An advanced version, the Hornet,
remained in production until 1952—well into the jet age—and stayed in
service until 1959.
De Havilland also took the lead in
building jets. The inventor Frank Whittle constructed an early jet engine
prior to the war. In January 1941, the senior British aviation official
Sir Henry Tizard asked Halford and De Havilland to design a new jet
interceptor and a new engine. Halford simplified Whittle's design,
crafting a successful engine called the Goblin. It powered the Vampire
fighter, which first flew in September 1943. This led the company to build
postwar jet fighters: the Venom and the Sea Vixen.
In 1944, De Havilland was knighted and
became Sir Geoffrey. This high point in his life coincided with the high
point in his company's fortunes. In the postwar world, with America
ascendant, he continued to pioneer but lost repeatedly to the Yankees.
He built the DH-108, an experimental jet
powered by a Goblin that was to break the sound barrier. One of them broke
up in flight, killing the pilot—his son, Geoffrey, Jr. A DH-108 indeed
flew supersonically in September 1948. But by then America's Chuck Yeager
had already done this in the rocket-powered X-1, and George Welch had done
so as well in the XP-86, which went into production as a fighter.
De Havilland built the world's first jet
airliner: the Comet, named for the 1934 racing plane. Fitted with four of
Halford's more powerful Ghost jet engines, the Comet entered test flight
in 1949 and first carried paying passengers in May 1952. People fell in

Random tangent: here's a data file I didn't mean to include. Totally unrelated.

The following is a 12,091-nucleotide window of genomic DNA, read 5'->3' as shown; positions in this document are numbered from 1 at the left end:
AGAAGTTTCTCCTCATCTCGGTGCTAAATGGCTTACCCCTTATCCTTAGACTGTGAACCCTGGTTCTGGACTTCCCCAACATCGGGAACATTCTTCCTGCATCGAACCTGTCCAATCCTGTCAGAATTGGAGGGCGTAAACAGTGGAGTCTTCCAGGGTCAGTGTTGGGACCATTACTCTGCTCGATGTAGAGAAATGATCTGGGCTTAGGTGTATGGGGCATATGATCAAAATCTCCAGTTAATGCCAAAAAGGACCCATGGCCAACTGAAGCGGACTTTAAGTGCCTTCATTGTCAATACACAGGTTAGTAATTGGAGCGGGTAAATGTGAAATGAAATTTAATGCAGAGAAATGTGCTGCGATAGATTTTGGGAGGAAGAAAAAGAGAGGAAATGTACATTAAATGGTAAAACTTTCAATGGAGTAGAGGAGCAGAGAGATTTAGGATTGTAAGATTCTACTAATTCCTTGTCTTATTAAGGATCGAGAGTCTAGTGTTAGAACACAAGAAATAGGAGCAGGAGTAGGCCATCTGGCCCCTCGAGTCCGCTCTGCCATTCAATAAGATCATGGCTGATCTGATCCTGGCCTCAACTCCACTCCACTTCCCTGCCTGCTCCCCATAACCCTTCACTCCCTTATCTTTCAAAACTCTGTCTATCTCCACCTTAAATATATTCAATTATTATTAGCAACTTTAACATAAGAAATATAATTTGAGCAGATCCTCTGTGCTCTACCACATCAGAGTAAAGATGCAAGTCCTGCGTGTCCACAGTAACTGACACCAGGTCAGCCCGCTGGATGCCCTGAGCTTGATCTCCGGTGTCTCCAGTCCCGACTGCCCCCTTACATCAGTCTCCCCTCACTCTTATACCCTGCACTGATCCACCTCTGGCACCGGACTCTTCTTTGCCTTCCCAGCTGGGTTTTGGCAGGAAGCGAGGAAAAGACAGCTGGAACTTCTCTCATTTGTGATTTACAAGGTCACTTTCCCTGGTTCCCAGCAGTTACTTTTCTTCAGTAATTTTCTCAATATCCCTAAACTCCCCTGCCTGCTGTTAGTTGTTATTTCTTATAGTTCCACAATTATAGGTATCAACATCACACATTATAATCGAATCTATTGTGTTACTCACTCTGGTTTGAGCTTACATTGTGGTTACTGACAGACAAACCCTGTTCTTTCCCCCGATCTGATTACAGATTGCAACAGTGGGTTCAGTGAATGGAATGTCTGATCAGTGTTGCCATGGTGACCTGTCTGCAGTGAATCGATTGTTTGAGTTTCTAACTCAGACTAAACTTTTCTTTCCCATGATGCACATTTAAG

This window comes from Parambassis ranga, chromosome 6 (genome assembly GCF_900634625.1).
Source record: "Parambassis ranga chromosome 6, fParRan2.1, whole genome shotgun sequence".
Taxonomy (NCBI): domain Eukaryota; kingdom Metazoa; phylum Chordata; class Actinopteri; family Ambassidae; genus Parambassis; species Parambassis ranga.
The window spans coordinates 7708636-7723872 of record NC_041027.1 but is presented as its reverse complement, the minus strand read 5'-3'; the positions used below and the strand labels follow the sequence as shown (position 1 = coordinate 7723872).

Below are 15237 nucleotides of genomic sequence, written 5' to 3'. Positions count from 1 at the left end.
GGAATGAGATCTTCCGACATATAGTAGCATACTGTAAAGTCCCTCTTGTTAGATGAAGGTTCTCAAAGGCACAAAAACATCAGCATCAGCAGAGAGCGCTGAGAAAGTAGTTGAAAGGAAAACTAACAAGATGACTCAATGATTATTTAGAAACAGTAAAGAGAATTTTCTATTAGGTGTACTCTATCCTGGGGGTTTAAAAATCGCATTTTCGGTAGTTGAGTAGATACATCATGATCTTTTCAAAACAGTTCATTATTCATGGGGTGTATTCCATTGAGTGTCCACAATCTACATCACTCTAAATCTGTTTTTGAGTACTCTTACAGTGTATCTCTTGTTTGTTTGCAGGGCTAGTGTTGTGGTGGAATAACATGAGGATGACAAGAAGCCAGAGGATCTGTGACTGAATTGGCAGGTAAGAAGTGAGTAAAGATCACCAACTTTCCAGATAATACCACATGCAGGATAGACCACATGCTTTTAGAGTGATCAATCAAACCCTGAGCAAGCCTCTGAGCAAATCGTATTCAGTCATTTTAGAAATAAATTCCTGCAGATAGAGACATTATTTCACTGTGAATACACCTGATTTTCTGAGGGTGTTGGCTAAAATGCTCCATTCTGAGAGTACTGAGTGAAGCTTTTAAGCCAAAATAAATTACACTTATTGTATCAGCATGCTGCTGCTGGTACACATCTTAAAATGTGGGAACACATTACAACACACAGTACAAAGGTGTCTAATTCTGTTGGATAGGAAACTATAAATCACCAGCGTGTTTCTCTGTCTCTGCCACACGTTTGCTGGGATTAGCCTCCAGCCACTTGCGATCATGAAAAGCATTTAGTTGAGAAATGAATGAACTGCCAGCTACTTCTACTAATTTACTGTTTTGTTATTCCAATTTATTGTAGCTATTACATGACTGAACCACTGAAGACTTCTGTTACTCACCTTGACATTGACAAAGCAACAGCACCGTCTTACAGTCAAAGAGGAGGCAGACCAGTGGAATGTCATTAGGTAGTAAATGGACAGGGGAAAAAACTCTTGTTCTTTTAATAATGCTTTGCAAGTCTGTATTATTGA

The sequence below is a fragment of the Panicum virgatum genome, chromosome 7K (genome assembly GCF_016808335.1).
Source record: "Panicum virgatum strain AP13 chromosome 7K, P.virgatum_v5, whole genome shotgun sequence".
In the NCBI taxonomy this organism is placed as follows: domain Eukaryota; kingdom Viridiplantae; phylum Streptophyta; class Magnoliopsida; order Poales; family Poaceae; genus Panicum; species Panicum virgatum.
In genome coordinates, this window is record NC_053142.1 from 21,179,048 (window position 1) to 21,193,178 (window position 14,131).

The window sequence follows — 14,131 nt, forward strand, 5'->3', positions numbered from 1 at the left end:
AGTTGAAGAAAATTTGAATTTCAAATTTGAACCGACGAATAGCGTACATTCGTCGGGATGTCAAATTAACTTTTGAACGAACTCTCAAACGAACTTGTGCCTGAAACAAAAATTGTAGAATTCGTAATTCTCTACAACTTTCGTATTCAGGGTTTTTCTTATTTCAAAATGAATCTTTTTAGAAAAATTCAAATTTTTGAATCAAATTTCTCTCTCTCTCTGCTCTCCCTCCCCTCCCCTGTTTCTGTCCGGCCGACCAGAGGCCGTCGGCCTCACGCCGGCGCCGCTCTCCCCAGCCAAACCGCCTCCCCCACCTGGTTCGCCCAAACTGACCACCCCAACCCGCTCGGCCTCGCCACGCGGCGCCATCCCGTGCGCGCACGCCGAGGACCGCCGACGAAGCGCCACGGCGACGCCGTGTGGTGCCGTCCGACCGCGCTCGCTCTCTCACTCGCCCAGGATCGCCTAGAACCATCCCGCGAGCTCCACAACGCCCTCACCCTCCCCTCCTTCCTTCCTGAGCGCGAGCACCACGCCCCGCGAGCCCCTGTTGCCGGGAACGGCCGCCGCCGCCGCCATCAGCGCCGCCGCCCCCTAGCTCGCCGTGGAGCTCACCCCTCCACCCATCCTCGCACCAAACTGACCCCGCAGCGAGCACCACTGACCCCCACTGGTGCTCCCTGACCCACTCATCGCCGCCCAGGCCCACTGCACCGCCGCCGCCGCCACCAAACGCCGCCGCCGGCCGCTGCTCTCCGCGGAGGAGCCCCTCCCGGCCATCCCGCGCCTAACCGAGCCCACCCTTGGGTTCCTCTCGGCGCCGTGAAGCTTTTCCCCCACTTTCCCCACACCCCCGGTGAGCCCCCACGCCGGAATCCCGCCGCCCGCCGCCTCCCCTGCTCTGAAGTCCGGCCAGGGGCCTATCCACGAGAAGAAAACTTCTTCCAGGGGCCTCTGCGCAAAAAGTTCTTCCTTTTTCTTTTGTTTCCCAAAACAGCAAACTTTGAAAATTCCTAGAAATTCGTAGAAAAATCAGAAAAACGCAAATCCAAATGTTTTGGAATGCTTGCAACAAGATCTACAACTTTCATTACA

love with it. Its speed of 480 mph was unrivaled. It flew at high
altitude, avoiding discomforts of the weather. Its engines ran smoothly,
eliminating the harsh vibration of conventional motors. Orders poured in.
But during 1954, two Comets broke up in
midair. Investigation showed that this airliner was subject to a new and
unanticipated type of structural weakness. All remaining Comets were
withdrawn from service, with De Havilland launching a major effort to
build a new version that would be both larger and stronger. This one, the
Comet 4, enabled De Havilland to return to the skies in 1958. By then,
though, it was too late. The United States had its Boeing 707 jetliner
along with the Douglas DC-8, both of which were faster and less costly to
operate. The Comet soon faded, as orders dried up.
De Havilland also pushed into the new
field of long-range missiles, developing the liquid-fueled Blue Streak. It
did not enter military service but became the first stage of Europa, a
launch vehicle for use in space flight. In flight tests, the Blue Streak
performed well—but the upper stages, built in France and Germany,
repeatedly failed. In 1973 the Europa program was canceled, with Blue
Streak dying as well. The last of them wound up in the hands of a farmer
who used its commodious fuel tanks to house his chickens.
De Havilland returned to the airline
world in 1962 with a three-engine jetliner, the Trident. However, he
designed it to fit the needs of one airline and one man: Lord Sholto
Douglas, chairman of British European Airways. Other airlines found it
unattractive and turned to a rival tri-jet: the Boeing 727. De Havilland
built only 117 Tridents, while Boeing went on to sell over 1,800 727s.
In 1959, De Havilland Aircraft merged
with the firm of Hawker Siddeley Aviation, while the engine division
became part of Bristol Siddeley. Sir Geoffrey died in 1965. He had
pioneered from aviation's earliest days until well into the 1950s. But
after the war, competing with the United States, he repeatedly fell short.